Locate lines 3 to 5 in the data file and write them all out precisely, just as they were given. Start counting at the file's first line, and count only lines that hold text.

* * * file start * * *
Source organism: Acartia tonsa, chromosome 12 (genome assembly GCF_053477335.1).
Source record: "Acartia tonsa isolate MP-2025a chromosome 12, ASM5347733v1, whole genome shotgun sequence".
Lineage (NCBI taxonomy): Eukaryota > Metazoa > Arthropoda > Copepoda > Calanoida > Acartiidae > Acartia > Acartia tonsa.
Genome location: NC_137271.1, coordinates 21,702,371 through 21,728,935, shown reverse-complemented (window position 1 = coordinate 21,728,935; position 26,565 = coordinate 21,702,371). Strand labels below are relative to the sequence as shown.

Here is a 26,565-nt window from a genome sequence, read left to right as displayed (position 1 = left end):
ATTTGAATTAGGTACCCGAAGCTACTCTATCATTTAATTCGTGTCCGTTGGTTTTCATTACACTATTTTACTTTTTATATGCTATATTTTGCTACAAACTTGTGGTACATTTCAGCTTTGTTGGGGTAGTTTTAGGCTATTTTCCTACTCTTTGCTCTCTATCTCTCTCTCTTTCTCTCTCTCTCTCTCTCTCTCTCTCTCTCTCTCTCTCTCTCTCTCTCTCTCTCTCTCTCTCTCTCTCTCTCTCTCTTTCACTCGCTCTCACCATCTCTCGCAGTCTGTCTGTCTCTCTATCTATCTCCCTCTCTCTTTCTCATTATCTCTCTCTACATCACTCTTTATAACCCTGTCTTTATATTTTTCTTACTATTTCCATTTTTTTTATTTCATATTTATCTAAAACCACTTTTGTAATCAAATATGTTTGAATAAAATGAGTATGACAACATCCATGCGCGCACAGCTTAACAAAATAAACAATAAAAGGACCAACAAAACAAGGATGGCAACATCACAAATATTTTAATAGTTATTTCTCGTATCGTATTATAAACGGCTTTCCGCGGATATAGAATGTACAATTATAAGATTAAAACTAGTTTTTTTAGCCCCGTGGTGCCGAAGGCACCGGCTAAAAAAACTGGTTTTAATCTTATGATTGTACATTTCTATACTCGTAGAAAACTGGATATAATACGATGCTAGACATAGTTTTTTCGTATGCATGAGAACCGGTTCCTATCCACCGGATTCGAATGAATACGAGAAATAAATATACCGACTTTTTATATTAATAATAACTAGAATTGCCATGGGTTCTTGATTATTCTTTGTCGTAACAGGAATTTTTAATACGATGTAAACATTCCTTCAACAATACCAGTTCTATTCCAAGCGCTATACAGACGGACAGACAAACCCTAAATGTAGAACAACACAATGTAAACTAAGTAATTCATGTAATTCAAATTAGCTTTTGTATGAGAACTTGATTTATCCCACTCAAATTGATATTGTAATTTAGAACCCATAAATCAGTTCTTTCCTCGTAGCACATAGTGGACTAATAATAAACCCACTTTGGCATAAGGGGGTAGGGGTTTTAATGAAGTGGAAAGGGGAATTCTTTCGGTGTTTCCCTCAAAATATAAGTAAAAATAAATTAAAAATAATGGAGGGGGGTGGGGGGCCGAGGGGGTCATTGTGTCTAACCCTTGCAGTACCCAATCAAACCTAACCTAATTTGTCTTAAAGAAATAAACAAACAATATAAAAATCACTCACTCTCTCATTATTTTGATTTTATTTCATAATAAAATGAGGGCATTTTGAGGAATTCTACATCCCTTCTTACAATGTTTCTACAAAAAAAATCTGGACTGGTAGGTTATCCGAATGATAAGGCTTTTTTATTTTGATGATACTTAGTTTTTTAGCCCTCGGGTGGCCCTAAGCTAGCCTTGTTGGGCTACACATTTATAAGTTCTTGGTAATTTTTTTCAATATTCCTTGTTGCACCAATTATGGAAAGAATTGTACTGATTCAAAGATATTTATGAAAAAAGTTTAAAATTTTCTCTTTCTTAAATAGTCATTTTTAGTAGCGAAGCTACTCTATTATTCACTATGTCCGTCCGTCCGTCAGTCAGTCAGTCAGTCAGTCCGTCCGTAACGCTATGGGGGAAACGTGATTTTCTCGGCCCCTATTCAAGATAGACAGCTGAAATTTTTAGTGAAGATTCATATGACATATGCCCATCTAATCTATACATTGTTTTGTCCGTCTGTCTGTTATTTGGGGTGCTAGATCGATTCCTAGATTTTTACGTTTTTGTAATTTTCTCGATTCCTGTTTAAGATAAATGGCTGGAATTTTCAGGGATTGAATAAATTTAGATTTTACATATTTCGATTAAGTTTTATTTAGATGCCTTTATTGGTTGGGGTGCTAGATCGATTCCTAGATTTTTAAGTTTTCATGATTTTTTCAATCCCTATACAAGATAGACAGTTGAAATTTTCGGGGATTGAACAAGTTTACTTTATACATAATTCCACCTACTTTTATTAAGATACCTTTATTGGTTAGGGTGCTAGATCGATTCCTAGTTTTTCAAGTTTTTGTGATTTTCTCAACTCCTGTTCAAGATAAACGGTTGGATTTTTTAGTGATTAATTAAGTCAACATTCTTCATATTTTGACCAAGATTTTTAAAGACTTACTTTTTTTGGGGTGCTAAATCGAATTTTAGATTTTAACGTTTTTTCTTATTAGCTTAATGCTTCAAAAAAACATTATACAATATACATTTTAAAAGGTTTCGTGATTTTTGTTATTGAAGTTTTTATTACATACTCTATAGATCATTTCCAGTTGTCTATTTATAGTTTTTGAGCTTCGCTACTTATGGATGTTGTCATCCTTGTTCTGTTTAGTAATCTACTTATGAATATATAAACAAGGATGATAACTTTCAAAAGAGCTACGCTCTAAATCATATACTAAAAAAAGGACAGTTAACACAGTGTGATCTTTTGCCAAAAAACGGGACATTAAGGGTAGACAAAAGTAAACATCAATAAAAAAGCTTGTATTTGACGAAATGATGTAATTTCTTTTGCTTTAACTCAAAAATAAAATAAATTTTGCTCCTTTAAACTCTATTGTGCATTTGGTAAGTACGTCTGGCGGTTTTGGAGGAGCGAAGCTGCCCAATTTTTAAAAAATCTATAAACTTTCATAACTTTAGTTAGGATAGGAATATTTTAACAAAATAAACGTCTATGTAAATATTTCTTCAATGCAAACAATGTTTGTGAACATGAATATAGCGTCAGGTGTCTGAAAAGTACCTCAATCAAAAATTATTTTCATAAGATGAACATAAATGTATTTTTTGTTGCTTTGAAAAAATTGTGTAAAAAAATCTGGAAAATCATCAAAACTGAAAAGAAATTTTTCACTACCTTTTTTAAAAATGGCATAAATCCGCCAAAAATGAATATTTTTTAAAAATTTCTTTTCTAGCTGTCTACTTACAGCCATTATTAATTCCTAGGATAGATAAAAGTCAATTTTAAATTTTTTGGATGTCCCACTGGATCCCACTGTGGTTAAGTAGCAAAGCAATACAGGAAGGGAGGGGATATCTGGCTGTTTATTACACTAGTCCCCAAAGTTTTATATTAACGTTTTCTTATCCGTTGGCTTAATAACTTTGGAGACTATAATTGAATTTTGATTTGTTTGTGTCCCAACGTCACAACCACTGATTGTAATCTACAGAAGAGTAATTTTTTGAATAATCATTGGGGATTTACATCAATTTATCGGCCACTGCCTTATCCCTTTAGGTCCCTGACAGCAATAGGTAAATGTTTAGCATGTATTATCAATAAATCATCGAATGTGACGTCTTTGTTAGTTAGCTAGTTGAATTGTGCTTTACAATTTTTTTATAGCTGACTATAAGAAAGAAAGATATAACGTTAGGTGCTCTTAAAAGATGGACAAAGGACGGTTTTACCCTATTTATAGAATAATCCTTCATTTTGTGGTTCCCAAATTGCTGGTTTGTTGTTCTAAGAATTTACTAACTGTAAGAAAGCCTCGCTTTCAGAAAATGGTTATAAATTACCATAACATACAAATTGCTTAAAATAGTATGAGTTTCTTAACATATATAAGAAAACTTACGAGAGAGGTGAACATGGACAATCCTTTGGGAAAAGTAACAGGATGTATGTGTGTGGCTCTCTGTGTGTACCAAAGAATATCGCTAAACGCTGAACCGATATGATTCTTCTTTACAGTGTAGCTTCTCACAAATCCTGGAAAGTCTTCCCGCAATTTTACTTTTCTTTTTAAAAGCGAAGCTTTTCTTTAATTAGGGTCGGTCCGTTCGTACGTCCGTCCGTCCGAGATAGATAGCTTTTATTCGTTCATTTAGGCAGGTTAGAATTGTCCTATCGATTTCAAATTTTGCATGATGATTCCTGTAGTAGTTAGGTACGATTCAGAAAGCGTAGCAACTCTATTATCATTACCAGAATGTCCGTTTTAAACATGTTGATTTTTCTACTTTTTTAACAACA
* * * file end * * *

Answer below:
Lineage (NCBI taxonomy): Eukaryota > Metazoa > Arthropoda > Copepoda > Calanoida > Acartiidae > Acartia > Acartia tonsa.
Genome location: NC_137271.1, coordinates 21,702,371 through 21,728,935, shown reverse-complemented (window position 1 = coordinate 21,728,935; position 26,565 = coordinate 21,702,371). Strand labels below are relative to the sequence as shown.

Here is a 26,565-nt window from a genome sequence, read left to right as displayed (position 1 = left end):